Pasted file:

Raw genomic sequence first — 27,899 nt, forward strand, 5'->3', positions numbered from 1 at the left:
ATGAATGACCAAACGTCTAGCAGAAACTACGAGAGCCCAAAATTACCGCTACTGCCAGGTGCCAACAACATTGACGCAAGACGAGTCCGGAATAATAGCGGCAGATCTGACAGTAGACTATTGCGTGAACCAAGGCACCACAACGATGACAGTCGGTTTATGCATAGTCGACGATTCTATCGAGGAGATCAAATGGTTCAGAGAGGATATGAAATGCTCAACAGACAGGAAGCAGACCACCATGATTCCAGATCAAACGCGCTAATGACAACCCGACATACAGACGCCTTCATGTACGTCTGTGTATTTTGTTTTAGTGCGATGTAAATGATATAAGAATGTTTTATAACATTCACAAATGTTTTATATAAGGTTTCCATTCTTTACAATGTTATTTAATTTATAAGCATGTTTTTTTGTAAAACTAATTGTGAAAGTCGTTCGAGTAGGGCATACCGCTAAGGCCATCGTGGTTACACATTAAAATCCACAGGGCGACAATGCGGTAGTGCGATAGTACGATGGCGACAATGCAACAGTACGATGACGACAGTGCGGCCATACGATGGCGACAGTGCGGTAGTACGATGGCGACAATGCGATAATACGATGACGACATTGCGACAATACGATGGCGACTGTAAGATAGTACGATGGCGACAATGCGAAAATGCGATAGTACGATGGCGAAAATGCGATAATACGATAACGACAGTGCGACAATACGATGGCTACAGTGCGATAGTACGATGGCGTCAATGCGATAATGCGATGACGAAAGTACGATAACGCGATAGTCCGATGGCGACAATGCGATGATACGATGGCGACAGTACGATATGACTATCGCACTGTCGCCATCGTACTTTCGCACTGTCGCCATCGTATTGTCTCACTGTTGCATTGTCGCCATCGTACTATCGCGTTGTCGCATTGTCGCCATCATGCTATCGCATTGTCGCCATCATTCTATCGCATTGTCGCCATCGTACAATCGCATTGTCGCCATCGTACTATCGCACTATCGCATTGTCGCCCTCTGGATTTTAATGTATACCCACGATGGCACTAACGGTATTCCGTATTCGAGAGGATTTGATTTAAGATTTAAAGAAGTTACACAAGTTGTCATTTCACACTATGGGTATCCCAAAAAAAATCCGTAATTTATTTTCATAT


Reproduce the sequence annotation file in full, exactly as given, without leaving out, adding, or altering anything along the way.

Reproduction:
Raw genomic sequence first — 27,899 nt, forward strand, 5'->3', positions numbered from 1 at the left:
ATGAATGACCAAACGTCTAGCAGAAACTACGAGAGCCCAAAATTACCGCTACTGCCAGGTGCCAACAACATTGACGCAAGACGAGTCCGGAATAATAGCGGCAGATCTGACAGTAGACTATTGCGTGAACCAAGGCACCACAACGATGACAGTCGGTTTATGCATAGTCGACGATTCTATCGAGGAGATCAAATGGTTCAGAGAGGATATGAAATGCTCAACAGACAGGAAGCAGACCACCATGATTCCAGATCAAACGCGCTAATGACAACCCGACATACAGACGCCTTCATGTACGTCTGTGTATTTTGTTTTAGTGCGATGTAAATGATATAAGAATGTTTTATAACATTCACAAATGTTTTATATAAGGTTTCCATTCTTTACAATGTTATTTAATTTATAAGCATGTTTTTTTGTAAAACTAATTGTGAAAGTCGTTCGAGTAGGGCATACCGCTAAGGCCATCGTGGTTACACATTAAAATCCACAGGGCGACAATGCGGTAGTGCGATAGTACGATGGCGACAATGCAACAGTACGATGACGACAGTGCGGCCATACGATGGCGACAGTGCGGTAGTACGATGGCGACAATGCGATAATACGATGACGACATTGCGACAATACGATGGCGACTGTAAGATAGTACGATGGCGACAATGCGAAAATGCGATAGTACGATGGCGAAAATGCGATAATACGATAACGACAGTGCGACAATACGATGGCTACAGTGCGATAGTACGATGGCGTCAATGCGATAATGCGATGACGAAAGTACGATAACGCGATAGTCCGATGGCGACAATGCGATGATACGATGGCGACAGTACGATATGACTATCGCACTGTCGCCATCGTACTTTCGCACTGTCGCCATCGTATTGTCTCACTGTTGCATTGTCGCCATCGTACTATCGCGTTGTCGCATTGTCGCCATCATGCTATCGCATTGTCGCCATCATTCTATCGCATTGTCGCCATCGTACAATCGCATTGTCGCCATCGTACTATCGCACTATCGCATTGTCGCCCTCTGGATTTTAATGTATACCCACGATGGCACTAACGGTATTCCGTATTCGAGAGGATTTGATTTAAGATTTAAAGAAGTTACACAAGTTGTCATTTCACACTATGGGTATCCCAAAAAAAATCCGTAATTTATTTTCATAT